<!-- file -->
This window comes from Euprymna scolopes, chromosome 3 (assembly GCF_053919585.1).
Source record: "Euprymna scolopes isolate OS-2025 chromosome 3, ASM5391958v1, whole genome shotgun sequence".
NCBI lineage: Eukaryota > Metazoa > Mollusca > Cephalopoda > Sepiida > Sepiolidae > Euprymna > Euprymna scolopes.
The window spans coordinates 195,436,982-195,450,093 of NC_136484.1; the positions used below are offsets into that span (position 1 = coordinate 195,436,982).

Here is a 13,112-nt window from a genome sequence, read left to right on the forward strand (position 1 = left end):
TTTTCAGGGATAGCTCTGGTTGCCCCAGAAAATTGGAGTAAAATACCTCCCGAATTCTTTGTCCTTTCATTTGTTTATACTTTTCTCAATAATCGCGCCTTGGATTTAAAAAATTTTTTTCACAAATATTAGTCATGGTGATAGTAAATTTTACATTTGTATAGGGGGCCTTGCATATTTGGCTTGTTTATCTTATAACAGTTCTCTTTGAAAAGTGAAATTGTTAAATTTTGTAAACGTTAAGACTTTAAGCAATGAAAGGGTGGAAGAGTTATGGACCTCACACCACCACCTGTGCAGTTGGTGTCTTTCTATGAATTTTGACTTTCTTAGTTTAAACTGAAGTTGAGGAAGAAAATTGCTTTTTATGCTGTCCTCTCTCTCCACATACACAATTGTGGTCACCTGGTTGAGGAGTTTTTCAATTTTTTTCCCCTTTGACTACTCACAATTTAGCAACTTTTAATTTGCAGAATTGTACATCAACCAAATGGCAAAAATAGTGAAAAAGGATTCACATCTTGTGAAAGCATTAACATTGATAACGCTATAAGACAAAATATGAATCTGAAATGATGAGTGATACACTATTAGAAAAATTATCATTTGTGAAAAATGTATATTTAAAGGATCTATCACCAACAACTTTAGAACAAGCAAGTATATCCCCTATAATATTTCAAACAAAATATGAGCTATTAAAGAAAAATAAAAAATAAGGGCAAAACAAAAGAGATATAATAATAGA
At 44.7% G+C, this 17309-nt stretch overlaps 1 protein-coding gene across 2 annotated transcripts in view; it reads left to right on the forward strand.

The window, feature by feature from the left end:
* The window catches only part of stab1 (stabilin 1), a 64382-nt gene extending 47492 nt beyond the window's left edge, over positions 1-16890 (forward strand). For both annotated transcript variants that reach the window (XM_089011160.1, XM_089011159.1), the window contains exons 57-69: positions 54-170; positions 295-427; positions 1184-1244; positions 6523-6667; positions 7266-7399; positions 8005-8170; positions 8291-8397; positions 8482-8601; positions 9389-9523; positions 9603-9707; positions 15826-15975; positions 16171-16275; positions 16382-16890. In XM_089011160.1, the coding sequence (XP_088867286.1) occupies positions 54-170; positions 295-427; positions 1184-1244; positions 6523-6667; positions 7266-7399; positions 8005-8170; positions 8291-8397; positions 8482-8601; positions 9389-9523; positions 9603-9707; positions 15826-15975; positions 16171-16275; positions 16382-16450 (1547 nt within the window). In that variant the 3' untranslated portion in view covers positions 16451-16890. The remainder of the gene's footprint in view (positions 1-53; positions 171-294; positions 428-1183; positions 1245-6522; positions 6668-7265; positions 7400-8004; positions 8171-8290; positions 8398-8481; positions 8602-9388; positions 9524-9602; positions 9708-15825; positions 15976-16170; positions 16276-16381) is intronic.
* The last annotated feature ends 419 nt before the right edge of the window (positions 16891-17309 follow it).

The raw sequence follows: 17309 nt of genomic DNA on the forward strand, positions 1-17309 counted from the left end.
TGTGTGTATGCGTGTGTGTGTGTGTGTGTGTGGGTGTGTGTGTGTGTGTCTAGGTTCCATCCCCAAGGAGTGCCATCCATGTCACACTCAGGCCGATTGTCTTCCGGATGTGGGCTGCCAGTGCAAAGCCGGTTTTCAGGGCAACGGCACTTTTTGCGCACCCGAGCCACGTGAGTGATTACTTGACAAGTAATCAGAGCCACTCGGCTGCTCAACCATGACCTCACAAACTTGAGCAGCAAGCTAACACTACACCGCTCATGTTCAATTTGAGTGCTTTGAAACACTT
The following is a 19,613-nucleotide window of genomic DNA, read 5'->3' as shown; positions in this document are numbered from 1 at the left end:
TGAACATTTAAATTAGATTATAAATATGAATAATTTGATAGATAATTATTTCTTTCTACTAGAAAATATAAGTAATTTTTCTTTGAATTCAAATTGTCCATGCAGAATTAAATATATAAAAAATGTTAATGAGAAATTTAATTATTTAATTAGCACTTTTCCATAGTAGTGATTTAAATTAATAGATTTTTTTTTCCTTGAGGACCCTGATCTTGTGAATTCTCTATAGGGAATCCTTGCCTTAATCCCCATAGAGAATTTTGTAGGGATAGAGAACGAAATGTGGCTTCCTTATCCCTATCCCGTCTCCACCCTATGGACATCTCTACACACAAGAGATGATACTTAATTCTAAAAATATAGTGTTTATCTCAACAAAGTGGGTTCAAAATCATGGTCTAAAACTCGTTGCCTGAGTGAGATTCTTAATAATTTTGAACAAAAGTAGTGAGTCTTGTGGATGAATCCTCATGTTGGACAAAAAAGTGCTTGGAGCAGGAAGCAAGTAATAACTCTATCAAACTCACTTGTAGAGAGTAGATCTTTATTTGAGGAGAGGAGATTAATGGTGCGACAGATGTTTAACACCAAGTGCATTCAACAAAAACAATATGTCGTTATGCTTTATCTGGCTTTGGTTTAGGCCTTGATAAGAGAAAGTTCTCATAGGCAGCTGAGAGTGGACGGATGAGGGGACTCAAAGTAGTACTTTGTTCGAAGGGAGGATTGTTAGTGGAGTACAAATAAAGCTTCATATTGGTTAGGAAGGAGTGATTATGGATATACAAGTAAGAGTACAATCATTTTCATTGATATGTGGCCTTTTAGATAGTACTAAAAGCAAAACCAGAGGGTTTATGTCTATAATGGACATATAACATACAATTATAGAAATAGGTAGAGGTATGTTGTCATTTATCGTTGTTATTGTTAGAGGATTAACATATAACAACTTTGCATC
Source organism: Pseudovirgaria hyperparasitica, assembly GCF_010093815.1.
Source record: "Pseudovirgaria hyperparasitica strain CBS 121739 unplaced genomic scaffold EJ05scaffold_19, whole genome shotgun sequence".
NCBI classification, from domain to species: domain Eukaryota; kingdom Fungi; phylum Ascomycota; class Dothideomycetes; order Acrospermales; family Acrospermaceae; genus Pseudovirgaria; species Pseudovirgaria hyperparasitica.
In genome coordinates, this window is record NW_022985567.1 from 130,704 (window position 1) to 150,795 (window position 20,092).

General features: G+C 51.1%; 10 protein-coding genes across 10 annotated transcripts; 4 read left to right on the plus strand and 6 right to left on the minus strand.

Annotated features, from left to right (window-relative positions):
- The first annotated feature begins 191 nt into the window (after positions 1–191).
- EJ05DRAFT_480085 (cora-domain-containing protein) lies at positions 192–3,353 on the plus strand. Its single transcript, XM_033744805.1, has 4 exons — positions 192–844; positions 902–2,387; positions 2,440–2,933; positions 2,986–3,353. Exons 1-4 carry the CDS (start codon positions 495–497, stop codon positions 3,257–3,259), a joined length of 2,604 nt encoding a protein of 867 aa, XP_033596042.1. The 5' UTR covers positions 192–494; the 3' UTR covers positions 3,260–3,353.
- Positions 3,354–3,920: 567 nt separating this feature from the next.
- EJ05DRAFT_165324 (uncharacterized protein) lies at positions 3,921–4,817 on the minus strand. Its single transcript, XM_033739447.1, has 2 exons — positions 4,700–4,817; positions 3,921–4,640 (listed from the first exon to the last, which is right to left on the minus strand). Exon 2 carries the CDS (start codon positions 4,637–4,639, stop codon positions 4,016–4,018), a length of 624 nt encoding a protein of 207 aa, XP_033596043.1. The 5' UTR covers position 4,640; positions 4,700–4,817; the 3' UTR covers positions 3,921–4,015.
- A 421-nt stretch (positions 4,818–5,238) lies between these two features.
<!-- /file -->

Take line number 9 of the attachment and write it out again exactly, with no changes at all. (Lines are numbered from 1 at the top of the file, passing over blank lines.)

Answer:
* The window catches only part of stab1 (stabilin 1), a 64382-nt gene extending 47492 nt beyond the window's left edge, over positions 1-16890 (forward strand). For both annotated transcript variants that reach the window (XM_089011160.1, XM_089011159.1), the window contains exons 57-69: positions 54-170; positions 295-427; positions 1184-1244; positions 6523-6667; positions 7266-7399; positions 8005-8170; positions 8291-8397; positions 8482-8601; positions 9389-9523; positions 9603-9707; positions 15826-15975; positions 16171-16275; positions 16382-16890. In XM_089011160.1, the coding sequence (XP_088867286.1) occupies positions 54-170; positions 295-427; positions 1184-1244; positions 6523-6667; positions 7266-7399; positions 8005-8170; positions 8291-8397; positions 8482-8601; positions 9389-9523; positions 9603-9707; positions 15826-15975; positions 16171-16275; positions 16382-16450 (1547 nt within the window). In that variant the 3' untranslated portion in view covers positions 16451-16890. The remainder of the gene's footprint in view (positions 1-53; positions 171-294; positions 428-1183; positions 1245-6522; positions 6668-7265; positions 7400-8004; positions 8171-8290; positions 8398-8481; positions 8602-9388; positions 9524-9602; positions 9708-15825; positions 15976-16170; positions 16276-16381) is intronic.